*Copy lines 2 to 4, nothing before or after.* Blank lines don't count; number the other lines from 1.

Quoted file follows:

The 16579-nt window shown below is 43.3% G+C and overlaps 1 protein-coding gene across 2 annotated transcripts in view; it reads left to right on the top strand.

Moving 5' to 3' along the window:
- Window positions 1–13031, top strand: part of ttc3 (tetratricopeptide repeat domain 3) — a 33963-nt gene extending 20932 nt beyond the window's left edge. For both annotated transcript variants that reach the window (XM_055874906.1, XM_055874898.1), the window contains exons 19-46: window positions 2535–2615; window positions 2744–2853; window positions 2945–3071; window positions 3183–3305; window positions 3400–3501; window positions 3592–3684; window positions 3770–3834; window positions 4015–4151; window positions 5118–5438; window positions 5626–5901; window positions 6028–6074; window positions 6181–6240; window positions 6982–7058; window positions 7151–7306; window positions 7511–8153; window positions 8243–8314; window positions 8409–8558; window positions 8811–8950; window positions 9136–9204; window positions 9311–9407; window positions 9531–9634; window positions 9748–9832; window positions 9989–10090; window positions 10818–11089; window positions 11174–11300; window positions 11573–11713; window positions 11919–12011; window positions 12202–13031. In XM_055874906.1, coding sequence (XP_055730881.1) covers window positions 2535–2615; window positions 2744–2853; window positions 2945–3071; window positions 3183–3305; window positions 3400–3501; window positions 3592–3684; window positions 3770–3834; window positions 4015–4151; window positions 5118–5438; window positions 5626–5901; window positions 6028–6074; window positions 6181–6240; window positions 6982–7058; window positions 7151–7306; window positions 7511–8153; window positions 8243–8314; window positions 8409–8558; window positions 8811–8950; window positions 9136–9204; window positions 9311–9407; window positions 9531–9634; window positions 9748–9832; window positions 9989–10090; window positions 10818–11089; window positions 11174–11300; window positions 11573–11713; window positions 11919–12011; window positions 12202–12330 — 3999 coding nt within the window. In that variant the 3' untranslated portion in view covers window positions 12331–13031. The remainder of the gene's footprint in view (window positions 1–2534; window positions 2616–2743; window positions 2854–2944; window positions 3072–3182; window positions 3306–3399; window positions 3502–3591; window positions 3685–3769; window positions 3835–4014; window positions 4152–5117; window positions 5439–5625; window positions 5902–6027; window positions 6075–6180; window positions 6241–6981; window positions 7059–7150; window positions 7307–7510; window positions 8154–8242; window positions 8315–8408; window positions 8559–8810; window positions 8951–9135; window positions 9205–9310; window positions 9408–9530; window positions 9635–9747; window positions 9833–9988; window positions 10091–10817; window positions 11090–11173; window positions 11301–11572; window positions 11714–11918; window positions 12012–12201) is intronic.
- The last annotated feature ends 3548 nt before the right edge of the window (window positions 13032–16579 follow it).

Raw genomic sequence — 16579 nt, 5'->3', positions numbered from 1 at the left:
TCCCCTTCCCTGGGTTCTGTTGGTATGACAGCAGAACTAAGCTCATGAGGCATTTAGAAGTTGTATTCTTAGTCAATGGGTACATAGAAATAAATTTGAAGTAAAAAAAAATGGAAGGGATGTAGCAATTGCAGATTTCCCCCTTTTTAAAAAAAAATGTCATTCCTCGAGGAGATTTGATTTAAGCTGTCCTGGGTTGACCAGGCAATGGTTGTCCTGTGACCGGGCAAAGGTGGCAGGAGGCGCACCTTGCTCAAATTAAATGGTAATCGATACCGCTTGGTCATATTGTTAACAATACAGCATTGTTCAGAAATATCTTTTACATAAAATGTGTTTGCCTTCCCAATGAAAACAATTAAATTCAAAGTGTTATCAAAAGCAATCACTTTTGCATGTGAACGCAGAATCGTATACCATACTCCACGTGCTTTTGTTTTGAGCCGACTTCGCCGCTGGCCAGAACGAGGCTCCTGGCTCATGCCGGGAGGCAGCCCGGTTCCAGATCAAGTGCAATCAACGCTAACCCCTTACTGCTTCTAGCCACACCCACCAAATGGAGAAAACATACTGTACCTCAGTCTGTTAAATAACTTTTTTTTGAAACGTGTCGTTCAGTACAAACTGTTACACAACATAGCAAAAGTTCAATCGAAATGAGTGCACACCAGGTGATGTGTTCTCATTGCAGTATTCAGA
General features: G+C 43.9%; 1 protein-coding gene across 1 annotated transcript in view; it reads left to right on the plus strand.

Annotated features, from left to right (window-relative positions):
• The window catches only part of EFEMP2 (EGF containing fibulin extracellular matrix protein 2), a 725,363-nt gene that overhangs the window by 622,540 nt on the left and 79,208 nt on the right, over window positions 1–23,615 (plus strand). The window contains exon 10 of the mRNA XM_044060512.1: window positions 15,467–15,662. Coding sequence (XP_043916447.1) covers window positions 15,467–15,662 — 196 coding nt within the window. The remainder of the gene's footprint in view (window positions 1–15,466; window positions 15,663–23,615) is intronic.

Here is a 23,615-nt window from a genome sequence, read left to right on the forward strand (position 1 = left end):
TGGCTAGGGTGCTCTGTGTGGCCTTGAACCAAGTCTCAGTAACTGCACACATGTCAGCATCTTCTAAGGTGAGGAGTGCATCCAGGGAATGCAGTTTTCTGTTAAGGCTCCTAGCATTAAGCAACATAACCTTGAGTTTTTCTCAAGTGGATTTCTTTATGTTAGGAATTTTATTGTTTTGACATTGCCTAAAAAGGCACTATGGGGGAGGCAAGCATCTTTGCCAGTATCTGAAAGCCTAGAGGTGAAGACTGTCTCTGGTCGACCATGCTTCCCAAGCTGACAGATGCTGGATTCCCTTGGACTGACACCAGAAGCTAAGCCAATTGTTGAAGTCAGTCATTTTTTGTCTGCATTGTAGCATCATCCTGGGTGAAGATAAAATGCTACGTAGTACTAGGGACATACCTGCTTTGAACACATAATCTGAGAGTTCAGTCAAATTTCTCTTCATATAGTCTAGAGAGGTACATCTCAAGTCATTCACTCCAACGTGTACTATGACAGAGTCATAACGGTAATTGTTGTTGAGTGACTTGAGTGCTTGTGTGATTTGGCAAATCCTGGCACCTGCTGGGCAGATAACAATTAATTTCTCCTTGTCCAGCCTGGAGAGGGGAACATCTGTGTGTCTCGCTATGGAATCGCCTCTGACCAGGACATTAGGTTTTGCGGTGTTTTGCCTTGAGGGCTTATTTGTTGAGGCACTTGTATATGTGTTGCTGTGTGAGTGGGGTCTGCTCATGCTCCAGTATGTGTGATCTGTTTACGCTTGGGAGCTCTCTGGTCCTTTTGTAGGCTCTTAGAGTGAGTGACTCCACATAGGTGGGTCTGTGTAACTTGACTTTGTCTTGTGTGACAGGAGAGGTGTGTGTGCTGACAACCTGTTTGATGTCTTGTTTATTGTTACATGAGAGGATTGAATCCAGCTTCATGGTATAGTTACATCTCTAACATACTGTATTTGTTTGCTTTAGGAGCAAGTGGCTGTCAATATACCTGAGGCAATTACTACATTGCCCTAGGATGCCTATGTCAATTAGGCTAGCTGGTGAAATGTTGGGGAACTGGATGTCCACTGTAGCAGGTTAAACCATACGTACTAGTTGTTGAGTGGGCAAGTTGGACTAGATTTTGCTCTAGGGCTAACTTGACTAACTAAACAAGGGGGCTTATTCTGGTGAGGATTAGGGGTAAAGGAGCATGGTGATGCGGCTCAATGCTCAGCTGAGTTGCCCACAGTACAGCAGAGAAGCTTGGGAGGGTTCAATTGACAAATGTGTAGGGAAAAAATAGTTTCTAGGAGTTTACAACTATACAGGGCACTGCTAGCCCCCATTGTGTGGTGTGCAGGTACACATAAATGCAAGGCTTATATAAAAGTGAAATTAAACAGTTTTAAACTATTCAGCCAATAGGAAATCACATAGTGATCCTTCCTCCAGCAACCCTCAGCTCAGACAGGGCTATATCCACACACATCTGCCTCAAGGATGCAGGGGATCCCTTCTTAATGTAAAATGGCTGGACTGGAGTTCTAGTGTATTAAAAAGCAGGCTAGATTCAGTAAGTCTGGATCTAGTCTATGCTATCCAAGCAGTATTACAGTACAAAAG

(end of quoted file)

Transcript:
Moving 5' to 3' along the window:
- Window positions 1–13031, top strand: part of ttc3 (tetratricopeptide repeat domain 3) — a 33963-nt gene extending 20932 nt beyond the window's left edge. For both annotated transcript variants that reach the window (XM_055874906.1, XM_055874898.1), the window contains exons 19-46: window positions 2535–2615; window positions 2744–2853; window positions 2945–3071; window positions 3183–3305; window positions 3400–3501; window positions 3592–3684; window positions 3770–3834; window positions 4015–4151; window positions 5118–5438; window positions 5626–5901; window positions 6028–6074; window positions 6181–6240; window positions 6982–7058; window positions 7151–7306; window positions 7511–8153; window positions 8243–8314; window positions 8409–8558; window positions 8811–8950; window positions 9136–9204; window positions 9311–9407; window positions 9531–9634; window positions 9748–9832; window positions 9989–10090; window positions 10818–11089; window positions 11174–11300; window positions 11573–11713; window positions 11919–12011; window positions 12202–13031. In XM_055874906.1, coding sequence (XP_055730881.1) covers window positions 2535–2615; window positions 2744–2853; window positions 2945–3071; window positions 3183–3305; window positions 3400–3501; window positions 3592–3684; window positions 3770–3834; window positions 4015–4151; window positions 5118–5438; window positions 5626–5901; window positions 6028–6074; window positions 6181–6240; window positions 6982–7058; window positions 7151–7306; window positions 7511–8153; window positions 8243–8314; window positions 8409–8558; window positions 8811–8950; window positions 9136–9204; window positions 9311–9407; window positions 9531–9634; window positions 9748–9832; window positions 9989–10090; window positions 10818–11089; window positions 11174–11300; window positions 11573–11713; window positions 11919–12011; window positions 12202–12330 — 3999 coding nt within the window. In that variant the 3' untranslated portion in view covers window positions 12331–13031. The remainder of the gene's footprint in view (window positions 1–2534; window positions 2616–2743; window positions 2854–2944; window positions 3072–3182; window positions 3306–3399; window positions 3502–3591; window positions 3685–3769; window positions 3835–4014; window positions 4152–5117; window positions 5439–5625; window positions 5902–6027; window positions 6075–6180; window positions 6241–6981; window positions 7059–7150; window positions 7307–7510; window positions 8154–8242; window positions 8315–8408; window positions 8559–8810; window positions 8951–9135; window positions 9205–9310; window positions 9408–9530; window positions 9635–9747; window positions 9833–9988; window positions 10091–10817; window positions 11090–11173; window positions 11301–11572; window positions 11714–11918; window positions 12012–12201) is intronic.
- The last annotated feature ends 3548 nt before the right edge of the window (window positions 13032–16579 follow it).